We all need to shake things up once in a while to keep our inspiration fresh. Few things are as damaging for any artist as feeling as if they are in a rut, the same old, same old. Nothing new or exciting.
When that feeling starts to enter my artistic endeavors, I try new things to get me thinking differently or looking at the same subject in a new light.
Enter the magical kaleidoscope!
This is a cheap, gimmicky kid’s toy to mix up your creative side. I first used one when asked by a client to employ one for a portrait shoot. He was looking for something different for promo shots and his music (under the band name The Cheebacabra) has a physchadelic feel to it, which works well with a kaleidoscope.
Here then are some tips for shooting with a kaleidoscope to get your creative juices flowing again.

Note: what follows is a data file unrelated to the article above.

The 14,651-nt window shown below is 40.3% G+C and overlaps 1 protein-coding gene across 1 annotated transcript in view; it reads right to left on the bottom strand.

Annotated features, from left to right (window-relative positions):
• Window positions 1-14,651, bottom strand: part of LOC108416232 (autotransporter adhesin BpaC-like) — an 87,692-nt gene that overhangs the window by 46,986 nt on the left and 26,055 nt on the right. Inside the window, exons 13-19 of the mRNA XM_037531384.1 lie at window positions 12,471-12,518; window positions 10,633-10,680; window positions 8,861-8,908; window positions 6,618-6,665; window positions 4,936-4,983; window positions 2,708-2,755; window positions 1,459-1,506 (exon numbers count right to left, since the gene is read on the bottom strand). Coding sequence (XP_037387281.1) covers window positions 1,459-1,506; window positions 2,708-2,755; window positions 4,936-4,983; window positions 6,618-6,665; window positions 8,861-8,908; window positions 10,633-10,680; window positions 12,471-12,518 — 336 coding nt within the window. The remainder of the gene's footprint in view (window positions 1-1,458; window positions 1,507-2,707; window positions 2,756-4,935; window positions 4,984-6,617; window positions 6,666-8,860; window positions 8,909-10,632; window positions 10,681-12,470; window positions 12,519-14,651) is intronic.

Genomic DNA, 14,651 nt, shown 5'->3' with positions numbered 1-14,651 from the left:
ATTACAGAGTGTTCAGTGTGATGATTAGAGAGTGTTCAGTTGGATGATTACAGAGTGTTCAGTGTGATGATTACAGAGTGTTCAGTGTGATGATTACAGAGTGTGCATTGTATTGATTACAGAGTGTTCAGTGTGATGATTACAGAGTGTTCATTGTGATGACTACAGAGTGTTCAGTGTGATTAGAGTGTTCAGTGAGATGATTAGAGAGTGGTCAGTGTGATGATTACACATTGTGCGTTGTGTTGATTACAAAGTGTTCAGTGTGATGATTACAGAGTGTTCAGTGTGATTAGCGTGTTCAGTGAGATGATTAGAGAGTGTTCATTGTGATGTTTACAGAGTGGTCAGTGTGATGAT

- Use both sides of the kaleidoscope. They produce different patterns.
- When holding the scope at a distance, it can be helpful to focus on the rim of the scope if your autofocus is freaking out from all the images.
- Manual focus will often be your friend with the shifting patterns.
- Hold the scope close to your camera for lesser multiples and further for more.
- Vary the angle to let images ‘bleed’ off one direction or the other.
- Purchase only a kaleidoscope which is clear all the way through if you want multiple images. The longer versions, with cool stuff on the inside, don’t allow for as much playing.
- Take a photo with the kaleidoscope, then transfer it to your computer. With that image on the screen, take another shot through the kaleidoscope for even more multiples. Rinse and repeat.
- Most of all, have fun!
This is a technique that works with high-end DSLRs or simple point and shoots. And kaleidoscopes are cheap; mine cost all of $4USD (here is a link to the manufacture’s website).
Post a link to your images below if you have good results with this technique.